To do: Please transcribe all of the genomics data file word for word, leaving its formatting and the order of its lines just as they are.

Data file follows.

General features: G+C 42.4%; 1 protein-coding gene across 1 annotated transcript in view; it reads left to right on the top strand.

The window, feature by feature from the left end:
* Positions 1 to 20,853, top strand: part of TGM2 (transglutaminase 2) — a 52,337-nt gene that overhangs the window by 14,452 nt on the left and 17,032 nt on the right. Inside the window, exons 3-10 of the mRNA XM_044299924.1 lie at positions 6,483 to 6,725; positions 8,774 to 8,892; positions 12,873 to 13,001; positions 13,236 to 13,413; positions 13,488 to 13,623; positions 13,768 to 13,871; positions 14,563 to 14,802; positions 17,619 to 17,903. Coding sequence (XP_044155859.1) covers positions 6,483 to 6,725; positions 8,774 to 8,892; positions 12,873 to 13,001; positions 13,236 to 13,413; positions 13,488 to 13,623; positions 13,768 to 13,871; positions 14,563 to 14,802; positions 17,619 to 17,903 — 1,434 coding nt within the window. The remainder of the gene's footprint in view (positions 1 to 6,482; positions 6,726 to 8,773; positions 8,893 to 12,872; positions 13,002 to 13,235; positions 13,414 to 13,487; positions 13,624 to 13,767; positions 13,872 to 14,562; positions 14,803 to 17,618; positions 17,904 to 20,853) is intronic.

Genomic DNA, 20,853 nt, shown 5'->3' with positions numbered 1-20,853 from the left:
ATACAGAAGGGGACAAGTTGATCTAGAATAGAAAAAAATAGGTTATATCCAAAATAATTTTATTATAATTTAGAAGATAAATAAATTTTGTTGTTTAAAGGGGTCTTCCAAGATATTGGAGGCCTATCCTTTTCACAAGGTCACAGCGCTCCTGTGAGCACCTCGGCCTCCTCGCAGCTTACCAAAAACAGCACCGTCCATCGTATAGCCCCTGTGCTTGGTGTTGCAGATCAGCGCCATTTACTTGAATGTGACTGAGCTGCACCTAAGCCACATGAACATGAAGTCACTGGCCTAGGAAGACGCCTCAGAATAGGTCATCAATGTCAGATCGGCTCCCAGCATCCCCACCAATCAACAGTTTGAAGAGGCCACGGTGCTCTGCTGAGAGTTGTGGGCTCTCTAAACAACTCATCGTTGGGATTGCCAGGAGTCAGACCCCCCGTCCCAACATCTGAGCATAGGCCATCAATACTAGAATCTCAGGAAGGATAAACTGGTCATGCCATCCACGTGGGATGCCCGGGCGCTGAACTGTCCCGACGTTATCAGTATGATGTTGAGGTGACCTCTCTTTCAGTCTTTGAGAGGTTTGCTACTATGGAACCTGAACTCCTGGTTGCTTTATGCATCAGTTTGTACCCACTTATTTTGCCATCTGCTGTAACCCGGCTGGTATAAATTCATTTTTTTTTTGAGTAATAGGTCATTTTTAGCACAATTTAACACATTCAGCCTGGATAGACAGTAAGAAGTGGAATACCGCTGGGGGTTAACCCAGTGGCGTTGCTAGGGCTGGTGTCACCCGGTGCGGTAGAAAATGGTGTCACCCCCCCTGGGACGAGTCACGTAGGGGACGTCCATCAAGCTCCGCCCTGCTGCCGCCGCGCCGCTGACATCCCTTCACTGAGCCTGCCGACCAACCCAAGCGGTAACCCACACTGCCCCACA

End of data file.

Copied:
General features: G+C 42.4%; 1 protein-coding gene across 1 annotated transcript in view; it reads left to right on the top strand.

The window, feature by feature from the left end:
* Positions 1 to 20,853, top strand: part of TGM2 (transglutaminase 2) — a 52,337-nt gene that overhangs the window by 14,452 nt on the left and 17,032 nt on the right. Inside the window, exons 3-10 of the mRNA XM_044299924.1 lie at positions 6,483 to 6,725; positions 8,774 to 8,892; positions 12,873 to 13,001; positions 13,236 to 13,413; positions 13,488 to 13,623; positions 13,768 to 13,871; positions 14,563 to 14,802; positions 17,619 to 17,903. Coding sequence (XP_044155859.1) covers positions 6,483 to 6,725; positions 8,774 to 8,892; positions 12,873 to 13,001; positions 13,236 to 13,413; positions 13,488 to 13,623; positions 13,768 to 13,871; positions 14,563 to 14,802; positions 17,619 to 17,903 — 1,434 coding nt within the window. The remainder of the gene's footprint in view (positions 1 to 6,482; positions 6,726 to 8,773; positions 8,893 to 12,872; positions 13,002 to 13,235; positions 13,414 to 13,487; positions 13,624 to 13,767; positions 13,872 to 14,562; positions 14,803 to 17,618; positions 17,904 to 20,853) is intronic.

Genomic DNA, 20,853 nt, shown 5'->3' with positions numbered 1-20,853 from the left:
ATACAGAAGGGGACAAGTTGATCTAGAATAGAAAAAAATAGGTTATATCCAAAATAATTTTATTATAATTTAGAAGATAAATAAATTTTGTTGTTTAAAGGGGTCTTCCAAGATATTGGAGGCCTATCCTTTTCACAAGGTCACAGCGCTCCTGTGAGCACCTCGGCCTCCTCGCAGCTTACCAAAAACAGCACCGTCCATCGTATAGCCCCTGTGCTTGGTGTTGCAGATCAGCGCCATTTACTTGAATGTGACTGAGCTGCACCTAAGCCACATGAACATGAAGTCACTGGCCTAGGAAGACGCCTCAGAATAGGTCATCAATGTCAGATCGGCTCCCAGCATCCCCACCAATCAACAGTTTGAAGAGGCCACGGTGCTCTGCTGAGAGTTGTGGGCTCTCTAAACAACTCATCGTTGGGATTGCCAGGAGTCAGACCCCCCGTCCCAACATCTGAGCATAGGCCATCAATACTAGAATCTCAGGAAGGATAAACTGGTCATGCCATCCACGTGGGATGCCCGGGCGCTGAACTGTCCCGACGTTATCAGTATGATGTTGAGGTGACCTCTCTTTCAGTCTTTGAGAGGTTTGCTACTATGGAACCTGAACTCCTGGTTGCTTTATGCATCAGTTTGTACCCACTTATTTTGCCATCTGCTGTAACCCGGCTGGTATAAATTCATTTTTTTTTTGAGTAATAGGTCATTTTTAGCACAATTTAACACATTCAGCCTGGATAGACAGTAAGAAGTGGAATACCGCTGGGGGTTAACCCAGTGGCGTTGCTAGGGCTGGTGTCACCCGGTGCGGTAGAAAATGGTGTCACCCCCCCTGGGACGAGTCACGTAGGGGACGTCCATCAAGCTCCGCCCTGCTGCCGCCGCGCCGCTGACATCCCTTCACTGAGCCTGCCGACCAACCCAAGCGGTAACCCACACTGCCCCACA